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Scientists examine handprint from 60,000 years ago — how did it get there?

The discovery was made in a hard-to-reach place, one of the deepest parts of the cave, called the Snake Gallery.

The handprint was found in Caceres, Spain [Shutterstock]

The research is being conducted by a team of archaeologists from the autonomous community of Extremadura, in western Spain. The region's cultural department reported that the discovery was made in the first quarter of this year in the lower part of the Maltravieso cave, near the town of Caceres.

The regional cultural department called the site "one of the most important for the study of cave art in Europe during the Paleolithic era."

Local authorities remind us that in the past various traces of human presence and their iconographic works were found in the same cave. They were found there, among others, paintings depicting animal figures, as well as symbols: dots, triangles, disks and lines.

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The new discovery is a handprint - another one discovered in the Maltravieso cave in recent years, which confirms the "symbol representation abilities of Neanderthals."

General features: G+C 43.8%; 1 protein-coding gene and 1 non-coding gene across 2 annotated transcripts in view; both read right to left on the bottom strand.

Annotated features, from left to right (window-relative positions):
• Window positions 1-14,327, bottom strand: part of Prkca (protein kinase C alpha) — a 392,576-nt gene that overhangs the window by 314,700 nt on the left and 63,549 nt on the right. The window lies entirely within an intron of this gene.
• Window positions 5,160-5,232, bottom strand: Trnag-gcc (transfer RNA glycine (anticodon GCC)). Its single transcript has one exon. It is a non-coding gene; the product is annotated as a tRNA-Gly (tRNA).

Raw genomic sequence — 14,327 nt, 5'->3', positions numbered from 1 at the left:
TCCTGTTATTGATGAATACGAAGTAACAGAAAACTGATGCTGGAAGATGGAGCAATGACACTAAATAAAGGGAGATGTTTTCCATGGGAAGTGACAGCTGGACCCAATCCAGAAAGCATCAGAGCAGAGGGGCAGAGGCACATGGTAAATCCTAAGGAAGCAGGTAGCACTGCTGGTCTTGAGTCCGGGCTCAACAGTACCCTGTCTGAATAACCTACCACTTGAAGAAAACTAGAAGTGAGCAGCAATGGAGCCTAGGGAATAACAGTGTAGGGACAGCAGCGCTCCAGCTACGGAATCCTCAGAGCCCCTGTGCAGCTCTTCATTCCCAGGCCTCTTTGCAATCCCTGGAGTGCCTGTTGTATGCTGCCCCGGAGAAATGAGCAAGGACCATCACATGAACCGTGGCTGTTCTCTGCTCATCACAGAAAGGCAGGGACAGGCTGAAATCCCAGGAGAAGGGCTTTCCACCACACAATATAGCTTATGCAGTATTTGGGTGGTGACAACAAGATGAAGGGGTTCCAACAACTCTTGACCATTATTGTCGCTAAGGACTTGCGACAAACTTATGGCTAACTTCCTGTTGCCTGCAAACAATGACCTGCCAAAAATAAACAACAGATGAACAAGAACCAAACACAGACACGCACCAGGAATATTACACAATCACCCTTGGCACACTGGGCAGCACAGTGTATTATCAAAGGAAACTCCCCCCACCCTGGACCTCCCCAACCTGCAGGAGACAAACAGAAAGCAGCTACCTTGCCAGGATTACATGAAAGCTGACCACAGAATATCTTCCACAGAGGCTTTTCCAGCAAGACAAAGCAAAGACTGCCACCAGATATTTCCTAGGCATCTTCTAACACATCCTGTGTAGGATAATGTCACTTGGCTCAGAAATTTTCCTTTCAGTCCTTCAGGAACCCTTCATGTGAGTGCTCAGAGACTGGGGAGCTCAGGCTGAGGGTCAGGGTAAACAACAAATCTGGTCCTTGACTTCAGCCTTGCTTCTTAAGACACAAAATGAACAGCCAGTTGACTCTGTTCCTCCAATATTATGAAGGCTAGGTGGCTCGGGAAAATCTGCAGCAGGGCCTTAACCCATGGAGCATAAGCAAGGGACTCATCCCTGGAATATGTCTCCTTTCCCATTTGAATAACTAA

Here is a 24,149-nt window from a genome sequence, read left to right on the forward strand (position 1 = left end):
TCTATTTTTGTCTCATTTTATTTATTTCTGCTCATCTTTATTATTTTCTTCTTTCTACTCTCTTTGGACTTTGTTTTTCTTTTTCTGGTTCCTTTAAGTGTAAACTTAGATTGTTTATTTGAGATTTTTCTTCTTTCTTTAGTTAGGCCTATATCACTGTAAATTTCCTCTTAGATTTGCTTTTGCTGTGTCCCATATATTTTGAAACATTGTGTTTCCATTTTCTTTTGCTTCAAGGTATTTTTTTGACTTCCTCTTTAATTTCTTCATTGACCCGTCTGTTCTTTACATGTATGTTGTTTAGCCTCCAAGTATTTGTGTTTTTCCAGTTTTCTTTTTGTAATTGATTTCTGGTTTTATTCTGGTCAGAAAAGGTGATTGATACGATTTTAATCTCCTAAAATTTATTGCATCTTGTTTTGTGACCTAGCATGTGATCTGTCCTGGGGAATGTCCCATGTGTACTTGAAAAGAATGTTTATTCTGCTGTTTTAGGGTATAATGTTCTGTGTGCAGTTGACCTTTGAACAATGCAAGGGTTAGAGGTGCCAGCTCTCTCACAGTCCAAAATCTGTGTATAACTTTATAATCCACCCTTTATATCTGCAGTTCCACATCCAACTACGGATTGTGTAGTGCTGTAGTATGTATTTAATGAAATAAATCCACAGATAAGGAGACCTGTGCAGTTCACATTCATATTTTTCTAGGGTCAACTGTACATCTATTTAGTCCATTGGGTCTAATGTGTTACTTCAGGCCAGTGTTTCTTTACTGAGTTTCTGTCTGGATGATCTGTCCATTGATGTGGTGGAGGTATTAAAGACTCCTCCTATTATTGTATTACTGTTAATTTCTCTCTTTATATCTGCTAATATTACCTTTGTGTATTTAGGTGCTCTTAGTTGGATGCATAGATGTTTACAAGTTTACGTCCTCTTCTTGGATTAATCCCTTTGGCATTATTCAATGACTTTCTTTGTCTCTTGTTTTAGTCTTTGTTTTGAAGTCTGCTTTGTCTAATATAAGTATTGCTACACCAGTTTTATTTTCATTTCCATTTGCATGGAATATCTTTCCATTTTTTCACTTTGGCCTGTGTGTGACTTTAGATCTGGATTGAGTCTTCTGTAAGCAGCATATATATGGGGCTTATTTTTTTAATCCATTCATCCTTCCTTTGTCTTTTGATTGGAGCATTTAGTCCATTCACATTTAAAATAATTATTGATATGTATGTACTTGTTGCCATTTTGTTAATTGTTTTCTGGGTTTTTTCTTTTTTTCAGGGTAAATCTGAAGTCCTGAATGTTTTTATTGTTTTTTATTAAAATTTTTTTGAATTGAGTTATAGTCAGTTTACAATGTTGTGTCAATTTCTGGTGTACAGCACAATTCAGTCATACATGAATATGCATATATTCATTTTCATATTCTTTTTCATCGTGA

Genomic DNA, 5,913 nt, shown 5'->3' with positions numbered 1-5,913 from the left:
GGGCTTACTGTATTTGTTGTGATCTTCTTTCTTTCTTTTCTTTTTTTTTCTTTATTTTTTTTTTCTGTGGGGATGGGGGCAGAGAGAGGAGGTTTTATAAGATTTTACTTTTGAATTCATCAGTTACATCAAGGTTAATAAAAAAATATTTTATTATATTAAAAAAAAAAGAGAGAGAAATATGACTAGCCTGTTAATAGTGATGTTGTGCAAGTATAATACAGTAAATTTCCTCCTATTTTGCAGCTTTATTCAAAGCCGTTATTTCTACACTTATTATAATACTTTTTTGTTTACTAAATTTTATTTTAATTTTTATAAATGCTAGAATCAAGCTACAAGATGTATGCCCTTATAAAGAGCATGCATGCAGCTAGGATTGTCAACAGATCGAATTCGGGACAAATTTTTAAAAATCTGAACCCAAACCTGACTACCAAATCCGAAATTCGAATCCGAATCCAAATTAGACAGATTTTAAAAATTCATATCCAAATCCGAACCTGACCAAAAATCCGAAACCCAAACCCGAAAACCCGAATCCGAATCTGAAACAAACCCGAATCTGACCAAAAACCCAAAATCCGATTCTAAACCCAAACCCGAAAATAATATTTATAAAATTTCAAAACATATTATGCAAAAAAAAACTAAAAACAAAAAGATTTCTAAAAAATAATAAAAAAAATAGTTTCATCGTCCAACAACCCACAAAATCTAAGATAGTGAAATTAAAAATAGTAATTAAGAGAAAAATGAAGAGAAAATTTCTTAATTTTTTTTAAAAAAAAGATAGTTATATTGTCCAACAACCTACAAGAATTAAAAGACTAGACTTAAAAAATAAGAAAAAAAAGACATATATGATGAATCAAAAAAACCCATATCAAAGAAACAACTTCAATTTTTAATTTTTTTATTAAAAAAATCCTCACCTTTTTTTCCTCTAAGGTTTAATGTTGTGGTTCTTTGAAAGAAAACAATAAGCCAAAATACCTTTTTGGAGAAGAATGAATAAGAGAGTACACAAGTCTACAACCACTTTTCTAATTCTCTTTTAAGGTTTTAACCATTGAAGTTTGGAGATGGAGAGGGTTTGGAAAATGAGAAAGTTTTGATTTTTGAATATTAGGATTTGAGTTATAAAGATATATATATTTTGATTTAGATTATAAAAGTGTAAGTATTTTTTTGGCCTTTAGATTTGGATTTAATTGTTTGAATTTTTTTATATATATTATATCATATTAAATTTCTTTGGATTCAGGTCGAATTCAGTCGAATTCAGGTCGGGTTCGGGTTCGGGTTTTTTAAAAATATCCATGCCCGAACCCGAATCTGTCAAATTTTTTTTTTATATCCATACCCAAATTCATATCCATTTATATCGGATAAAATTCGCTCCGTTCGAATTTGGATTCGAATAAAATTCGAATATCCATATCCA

In total, over 60 types of various paintings of figures and symbols painted on the walls of the cave by ancient people have been found there.

The accidentally discovered handprint - according to archaeologists - is relatively small, which is why it has been suggested that it could have belonged to a child.

The discovery was made in a hard-to-reach place, one of the deepest parts of the cave, called the Snake Gallery. Probably, as researchers claim, this is where the oldest symbols created by Neanderthals in the cave examined were created.

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As part of the analysis carried out for several weeks, archaeologists are trying, among others, to examine the relationship between the handprint left on the wall and the particles of calcite, a mineral from the carbonate group, covering it. Researchers want to determine the age of these mineral deposits.

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This article was originally published on Onet Travel.

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